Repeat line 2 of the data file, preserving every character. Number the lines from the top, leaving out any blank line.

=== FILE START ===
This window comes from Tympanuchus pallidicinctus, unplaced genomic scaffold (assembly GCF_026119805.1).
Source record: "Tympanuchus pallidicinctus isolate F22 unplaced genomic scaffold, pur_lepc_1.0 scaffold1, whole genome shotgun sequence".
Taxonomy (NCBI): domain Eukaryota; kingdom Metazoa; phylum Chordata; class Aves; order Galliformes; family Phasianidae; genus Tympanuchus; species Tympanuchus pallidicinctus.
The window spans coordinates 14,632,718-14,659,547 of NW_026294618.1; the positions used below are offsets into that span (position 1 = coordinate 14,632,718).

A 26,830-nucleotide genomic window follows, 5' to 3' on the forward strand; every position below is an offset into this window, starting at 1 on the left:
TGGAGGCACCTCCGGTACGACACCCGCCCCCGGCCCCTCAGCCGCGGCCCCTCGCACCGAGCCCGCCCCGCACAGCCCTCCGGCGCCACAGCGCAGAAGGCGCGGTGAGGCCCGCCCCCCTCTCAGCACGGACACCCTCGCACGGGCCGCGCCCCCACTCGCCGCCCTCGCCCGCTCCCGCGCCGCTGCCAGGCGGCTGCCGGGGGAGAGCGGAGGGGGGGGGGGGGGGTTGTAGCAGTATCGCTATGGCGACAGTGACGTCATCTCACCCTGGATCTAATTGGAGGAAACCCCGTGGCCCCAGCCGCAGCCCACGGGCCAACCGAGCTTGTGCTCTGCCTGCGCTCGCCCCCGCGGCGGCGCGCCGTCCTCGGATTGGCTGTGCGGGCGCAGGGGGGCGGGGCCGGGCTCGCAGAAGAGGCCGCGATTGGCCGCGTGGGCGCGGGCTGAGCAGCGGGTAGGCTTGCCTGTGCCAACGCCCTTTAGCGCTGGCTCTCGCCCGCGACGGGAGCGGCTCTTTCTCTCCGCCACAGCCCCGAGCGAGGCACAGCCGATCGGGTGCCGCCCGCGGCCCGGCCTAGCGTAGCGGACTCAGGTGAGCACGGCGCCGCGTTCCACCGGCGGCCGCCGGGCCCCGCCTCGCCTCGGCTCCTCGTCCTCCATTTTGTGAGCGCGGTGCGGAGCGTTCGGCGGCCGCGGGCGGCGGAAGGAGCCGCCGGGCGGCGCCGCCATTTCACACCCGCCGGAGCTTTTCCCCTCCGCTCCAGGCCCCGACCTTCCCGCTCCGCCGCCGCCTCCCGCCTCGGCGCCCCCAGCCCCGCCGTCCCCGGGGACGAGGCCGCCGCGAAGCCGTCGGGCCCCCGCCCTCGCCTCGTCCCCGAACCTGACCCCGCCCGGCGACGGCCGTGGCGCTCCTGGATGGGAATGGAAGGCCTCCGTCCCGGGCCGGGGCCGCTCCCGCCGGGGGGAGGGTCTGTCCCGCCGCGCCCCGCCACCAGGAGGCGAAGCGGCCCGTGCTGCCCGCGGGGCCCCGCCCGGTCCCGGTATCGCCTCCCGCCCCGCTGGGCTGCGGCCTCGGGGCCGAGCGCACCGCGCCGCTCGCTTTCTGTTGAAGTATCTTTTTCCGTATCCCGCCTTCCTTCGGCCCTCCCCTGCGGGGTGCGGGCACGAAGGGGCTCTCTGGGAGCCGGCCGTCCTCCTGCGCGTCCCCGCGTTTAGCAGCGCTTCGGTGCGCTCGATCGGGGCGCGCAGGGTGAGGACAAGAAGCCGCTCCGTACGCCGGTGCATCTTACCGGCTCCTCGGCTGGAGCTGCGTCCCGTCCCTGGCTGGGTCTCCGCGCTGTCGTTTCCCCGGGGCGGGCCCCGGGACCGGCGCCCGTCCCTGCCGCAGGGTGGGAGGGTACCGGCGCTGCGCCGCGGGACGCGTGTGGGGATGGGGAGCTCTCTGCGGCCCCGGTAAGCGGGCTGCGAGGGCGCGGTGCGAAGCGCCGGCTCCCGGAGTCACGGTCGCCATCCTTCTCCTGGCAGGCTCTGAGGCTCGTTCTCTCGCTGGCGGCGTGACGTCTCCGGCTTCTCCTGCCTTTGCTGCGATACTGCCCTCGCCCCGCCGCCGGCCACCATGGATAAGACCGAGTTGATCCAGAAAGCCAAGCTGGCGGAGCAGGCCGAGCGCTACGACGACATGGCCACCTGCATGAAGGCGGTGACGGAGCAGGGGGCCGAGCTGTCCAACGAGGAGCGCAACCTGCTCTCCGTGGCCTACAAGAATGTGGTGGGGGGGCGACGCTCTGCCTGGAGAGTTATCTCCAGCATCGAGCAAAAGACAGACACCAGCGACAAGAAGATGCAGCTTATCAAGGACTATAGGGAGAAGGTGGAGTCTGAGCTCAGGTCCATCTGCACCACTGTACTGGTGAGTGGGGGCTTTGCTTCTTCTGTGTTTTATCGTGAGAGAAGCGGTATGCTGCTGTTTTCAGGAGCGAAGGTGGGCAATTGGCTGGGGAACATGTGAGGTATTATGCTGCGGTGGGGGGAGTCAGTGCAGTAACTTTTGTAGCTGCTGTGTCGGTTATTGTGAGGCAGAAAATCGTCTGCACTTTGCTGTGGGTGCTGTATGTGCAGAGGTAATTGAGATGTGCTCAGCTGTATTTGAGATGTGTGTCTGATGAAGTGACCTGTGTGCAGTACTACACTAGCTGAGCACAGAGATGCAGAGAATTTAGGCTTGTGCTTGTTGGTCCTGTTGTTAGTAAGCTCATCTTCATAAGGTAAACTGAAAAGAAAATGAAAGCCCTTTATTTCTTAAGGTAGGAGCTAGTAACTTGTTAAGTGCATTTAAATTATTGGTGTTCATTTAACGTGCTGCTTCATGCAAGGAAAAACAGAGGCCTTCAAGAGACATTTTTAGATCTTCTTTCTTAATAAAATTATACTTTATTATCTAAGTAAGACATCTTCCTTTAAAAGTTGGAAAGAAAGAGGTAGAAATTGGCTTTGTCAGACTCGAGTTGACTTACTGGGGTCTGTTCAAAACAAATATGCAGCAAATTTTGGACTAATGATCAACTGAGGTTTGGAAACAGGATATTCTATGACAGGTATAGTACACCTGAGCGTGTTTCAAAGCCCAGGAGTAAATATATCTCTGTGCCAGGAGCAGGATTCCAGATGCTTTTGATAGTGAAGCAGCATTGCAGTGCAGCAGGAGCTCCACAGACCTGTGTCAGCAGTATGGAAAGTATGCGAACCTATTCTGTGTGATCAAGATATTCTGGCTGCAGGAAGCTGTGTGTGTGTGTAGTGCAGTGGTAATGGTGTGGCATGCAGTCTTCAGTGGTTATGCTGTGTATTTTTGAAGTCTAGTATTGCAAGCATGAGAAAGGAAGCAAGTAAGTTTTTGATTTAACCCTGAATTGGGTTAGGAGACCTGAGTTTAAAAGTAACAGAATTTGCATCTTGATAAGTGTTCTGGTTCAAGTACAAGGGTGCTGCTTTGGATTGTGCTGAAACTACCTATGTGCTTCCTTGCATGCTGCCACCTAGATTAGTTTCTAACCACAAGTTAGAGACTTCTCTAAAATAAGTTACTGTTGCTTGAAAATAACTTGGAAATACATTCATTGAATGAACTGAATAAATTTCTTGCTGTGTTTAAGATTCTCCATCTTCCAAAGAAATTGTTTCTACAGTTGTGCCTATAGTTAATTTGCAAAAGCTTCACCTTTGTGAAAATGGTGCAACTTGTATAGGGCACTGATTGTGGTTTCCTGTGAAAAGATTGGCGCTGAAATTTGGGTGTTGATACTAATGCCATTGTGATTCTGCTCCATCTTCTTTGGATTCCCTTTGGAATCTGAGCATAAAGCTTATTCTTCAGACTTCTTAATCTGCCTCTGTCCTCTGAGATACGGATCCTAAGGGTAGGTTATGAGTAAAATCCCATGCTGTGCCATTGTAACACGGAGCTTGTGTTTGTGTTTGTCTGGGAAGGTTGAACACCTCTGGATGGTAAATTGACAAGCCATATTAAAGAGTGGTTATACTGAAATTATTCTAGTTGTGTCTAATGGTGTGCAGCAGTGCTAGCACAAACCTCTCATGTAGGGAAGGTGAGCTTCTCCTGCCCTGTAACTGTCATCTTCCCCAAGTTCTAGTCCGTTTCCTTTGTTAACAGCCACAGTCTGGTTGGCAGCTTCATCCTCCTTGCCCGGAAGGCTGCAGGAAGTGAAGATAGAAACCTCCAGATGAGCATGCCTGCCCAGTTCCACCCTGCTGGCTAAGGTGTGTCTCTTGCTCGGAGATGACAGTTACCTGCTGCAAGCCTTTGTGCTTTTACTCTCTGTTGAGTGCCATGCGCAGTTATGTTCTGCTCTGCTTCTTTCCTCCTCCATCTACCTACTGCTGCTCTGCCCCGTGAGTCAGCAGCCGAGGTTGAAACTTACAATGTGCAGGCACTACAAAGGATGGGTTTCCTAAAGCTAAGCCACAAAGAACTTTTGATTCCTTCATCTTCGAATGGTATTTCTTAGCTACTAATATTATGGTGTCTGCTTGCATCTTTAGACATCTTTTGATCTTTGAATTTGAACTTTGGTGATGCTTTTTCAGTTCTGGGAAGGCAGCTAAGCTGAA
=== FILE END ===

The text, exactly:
Source record: "Tympanuchus pallidicinctus isolate F22 unplaced genomic scaffold, pur_lepc_1.0 scaffold1, whole genome shotgun sequence".